From Rev Andrew Smith - Presbytery Minister for Congregation Futures
Last week in this article space we began to consider what worship in a fresh expression might look like. Sure, the worship life of a fresh expression is a long way down the road after getting started. Still, through fresh expressions there will be people who the Holy Spirit draws to gather around Christ, and it is worthwhile at the outset beginning to imagine what gathering around Christ in worship might look like. The article last week included suggestions for sets of questions in a Discovery Bible Study method that worship might be centred around. These are questions that would be asked of a Bible story about something Jesus did or said. Here’s a reminder about one of those sets of questions:
Here are a few handy hints for how you might use these questions in a fresh expressions group.
First, note that no-one needs to be an expert on the Bible or theology to be able to offer their answers to the questions. This is important for a couple of reasons. One reason is that people in your fresh expression group may not have much previous experience with the Bible. The other reason is that many of us church folk feel like we would need to go off to Bible College or do some course before we could help start a group like this. For these questions, no-one needs to have a wider knowledge of the Bible or theology in order to contribute to the conversation.
This leads to another handy hint: Don’t keep the leadership to yourself. Rather, share it around the group. No-one needs to be an expert on the Bible or theology to ask the questions. This shared leadership is an important step in the life of the worship of the group to help the group in growing to understand that worship is not something that is done to them or for them, rather it is something done together toward God.
Despite what has been said so far about no-one needing to be an expert to lead worship centred around discovery Bible study, there is probably still some fear about what the leader might do with questions that are asked by group members. Here are some helpful ways to respond to questions that mean the leader doesn’t need to be the expert.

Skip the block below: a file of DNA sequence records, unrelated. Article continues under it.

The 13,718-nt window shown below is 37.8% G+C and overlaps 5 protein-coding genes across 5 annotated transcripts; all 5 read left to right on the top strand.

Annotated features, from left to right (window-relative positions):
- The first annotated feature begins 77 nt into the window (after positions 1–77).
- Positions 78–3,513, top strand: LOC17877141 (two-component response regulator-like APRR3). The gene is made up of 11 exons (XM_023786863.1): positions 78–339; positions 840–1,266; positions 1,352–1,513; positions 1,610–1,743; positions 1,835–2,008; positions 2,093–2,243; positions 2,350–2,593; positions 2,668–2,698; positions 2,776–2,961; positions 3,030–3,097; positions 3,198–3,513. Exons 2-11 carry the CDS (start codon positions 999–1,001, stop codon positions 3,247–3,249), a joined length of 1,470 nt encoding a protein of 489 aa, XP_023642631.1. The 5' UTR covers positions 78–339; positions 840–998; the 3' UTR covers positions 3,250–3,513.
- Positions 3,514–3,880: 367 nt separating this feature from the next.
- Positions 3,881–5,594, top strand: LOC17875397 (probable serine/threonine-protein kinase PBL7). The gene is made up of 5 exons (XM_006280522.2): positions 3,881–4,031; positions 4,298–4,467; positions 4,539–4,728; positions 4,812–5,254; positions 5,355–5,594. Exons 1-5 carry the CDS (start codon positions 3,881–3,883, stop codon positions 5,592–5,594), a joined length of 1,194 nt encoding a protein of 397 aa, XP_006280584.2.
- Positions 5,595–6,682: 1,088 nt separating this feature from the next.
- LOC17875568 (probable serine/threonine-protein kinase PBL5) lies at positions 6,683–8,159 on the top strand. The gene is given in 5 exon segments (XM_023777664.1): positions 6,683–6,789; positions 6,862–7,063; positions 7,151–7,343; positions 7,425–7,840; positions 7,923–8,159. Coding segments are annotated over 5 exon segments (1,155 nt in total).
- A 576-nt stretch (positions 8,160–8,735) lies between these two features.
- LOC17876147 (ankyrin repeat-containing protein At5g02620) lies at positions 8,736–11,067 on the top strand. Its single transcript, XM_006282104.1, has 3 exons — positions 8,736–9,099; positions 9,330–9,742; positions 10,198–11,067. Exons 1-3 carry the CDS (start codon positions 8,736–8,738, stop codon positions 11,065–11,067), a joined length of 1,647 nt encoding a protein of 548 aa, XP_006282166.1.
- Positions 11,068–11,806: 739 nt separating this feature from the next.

If the question is one about facts, for example, “who is John the Baptist?”, rather than the leader having an answer, the leader suggests to the group that they all get out their phones and search for information about John the Baptist. That way the whole group takes responsibility for answering the question, and it doesn’t lead to dependency on just one person. Many people are already used to using their phones for gathering information about all kinds of things. So, it will probably feel quite natural to them to also search for this kind of information. In fact, it would probably feel strange to them not to do this kind of searching.
If the question is one that involves opinion, for example, “I have a friend who did ….., what do you think about that?”, rather than the leader having an answer, the response could be: “From what you know about Jesus so far, what do you think Jesus’ response would be?”
The importance of shared leadership and these responses to questions is not just limited to taking the “heat” off the leader. They also help shift the group dynamics from a position where the church folk are the hosts and everyone else is a guest – what I as a church person might call “my house”. The shift is toward a position where everyone else feels at home and feels a belonging – what we might call “your house”. The further shift helped by the response to the above question of opinion leads people into more relationship with God – what we might call “God’s house”. Mike Moynagh passed on these ideas about my house, your house and God’s house. It is a useful way of seeing the group grow toward worshipping in “God’s house”.